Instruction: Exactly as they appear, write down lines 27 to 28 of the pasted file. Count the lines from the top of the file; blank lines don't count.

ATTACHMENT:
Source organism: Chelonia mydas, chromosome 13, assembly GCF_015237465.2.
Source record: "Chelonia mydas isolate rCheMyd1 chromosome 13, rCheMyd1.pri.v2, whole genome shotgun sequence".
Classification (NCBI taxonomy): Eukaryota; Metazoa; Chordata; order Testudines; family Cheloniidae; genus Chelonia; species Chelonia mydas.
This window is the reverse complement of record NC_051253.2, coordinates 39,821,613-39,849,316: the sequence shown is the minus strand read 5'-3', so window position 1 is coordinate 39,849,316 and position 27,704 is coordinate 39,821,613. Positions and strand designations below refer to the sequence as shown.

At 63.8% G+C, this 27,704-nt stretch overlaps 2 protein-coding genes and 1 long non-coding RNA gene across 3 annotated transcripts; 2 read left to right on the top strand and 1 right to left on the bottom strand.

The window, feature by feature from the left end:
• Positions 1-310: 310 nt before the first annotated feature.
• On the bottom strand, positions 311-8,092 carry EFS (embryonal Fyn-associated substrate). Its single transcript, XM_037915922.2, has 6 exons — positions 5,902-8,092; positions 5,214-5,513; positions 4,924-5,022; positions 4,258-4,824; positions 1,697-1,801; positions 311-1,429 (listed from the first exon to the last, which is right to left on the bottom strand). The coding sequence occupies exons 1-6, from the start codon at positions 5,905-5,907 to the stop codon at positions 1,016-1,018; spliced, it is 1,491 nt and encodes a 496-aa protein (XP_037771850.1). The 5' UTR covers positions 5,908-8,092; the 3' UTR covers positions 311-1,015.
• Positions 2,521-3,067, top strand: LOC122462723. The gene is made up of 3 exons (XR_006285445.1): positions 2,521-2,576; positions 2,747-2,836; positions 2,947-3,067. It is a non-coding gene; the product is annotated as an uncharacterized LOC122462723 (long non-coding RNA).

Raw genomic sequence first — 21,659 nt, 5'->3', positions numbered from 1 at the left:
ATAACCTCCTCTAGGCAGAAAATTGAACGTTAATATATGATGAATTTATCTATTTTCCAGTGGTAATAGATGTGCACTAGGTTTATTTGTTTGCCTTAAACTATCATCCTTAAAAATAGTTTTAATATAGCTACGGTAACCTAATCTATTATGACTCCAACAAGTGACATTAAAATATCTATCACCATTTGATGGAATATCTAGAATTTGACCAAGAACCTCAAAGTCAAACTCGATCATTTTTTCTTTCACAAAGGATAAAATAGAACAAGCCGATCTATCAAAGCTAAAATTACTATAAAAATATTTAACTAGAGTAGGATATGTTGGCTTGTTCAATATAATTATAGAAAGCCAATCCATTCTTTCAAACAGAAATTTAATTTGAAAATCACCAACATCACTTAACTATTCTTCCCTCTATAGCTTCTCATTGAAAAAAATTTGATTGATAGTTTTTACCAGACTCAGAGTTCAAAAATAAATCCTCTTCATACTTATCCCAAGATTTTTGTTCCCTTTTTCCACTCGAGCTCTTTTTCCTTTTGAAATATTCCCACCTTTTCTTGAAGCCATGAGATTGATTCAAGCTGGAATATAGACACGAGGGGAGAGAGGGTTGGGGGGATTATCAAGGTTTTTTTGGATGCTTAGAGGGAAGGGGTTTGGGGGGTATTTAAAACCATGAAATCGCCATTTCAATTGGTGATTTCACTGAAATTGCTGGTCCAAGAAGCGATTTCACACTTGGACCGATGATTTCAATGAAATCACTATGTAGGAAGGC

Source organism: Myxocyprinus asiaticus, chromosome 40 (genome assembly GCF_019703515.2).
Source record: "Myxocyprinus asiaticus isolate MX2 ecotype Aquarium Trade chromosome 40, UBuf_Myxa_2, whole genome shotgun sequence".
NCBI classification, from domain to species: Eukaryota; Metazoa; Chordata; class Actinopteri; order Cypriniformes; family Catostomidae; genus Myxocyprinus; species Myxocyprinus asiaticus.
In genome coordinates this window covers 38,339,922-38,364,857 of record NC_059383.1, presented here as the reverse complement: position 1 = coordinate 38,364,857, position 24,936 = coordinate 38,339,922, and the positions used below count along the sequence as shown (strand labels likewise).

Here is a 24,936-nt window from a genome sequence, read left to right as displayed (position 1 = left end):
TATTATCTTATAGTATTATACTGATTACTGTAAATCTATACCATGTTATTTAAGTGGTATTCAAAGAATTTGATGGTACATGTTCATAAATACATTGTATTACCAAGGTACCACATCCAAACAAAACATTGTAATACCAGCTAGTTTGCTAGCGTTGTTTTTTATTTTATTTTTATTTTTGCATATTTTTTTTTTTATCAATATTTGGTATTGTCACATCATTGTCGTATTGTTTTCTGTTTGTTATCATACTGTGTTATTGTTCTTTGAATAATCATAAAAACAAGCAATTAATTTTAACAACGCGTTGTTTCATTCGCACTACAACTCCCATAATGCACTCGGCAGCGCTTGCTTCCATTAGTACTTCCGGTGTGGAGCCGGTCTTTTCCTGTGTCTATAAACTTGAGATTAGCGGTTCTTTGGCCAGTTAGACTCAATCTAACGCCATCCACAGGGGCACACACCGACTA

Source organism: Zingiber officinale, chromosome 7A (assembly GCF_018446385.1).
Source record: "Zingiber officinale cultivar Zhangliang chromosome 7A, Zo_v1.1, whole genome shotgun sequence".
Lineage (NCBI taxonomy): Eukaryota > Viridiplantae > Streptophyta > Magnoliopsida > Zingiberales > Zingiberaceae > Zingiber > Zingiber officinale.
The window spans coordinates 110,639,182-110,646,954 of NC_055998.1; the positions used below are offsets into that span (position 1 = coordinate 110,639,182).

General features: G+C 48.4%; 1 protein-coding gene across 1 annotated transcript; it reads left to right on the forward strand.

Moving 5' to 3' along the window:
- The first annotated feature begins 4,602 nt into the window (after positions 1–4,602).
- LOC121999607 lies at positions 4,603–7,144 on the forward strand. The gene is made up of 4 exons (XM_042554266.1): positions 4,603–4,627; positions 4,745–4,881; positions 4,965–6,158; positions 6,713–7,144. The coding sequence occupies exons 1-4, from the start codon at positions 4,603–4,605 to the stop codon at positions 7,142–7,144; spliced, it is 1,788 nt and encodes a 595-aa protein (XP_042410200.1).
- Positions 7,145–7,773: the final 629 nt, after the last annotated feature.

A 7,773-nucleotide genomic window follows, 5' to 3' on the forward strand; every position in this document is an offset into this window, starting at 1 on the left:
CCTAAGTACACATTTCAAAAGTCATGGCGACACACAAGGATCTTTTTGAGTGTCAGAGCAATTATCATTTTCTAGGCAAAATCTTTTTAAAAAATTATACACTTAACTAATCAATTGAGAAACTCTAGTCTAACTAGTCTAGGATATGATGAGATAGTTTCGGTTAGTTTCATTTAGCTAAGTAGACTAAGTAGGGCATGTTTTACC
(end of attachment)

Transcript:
A 7,773-nucleotide genomic window follows, 5' to 3' on the forward strand; every position in this document is an offset into this window, starting at 1 on the left:
CCTAAGTACACATTTCAAAAGTCATGGCGACACACAAGGATCTTTTTGAGTGTCAGAGCAATTATCATTTTCTAGGCAAAATCTTTTTAAAAAATTATACACTTAACTAATCAATTGAGAAACTCTAGTCTAACTAGTCTAGGATATGATGAGATAGTTTCGGTTAGTTTCATTTAGCTAAGTAGACTAAGTAGGGCATGTTTTACC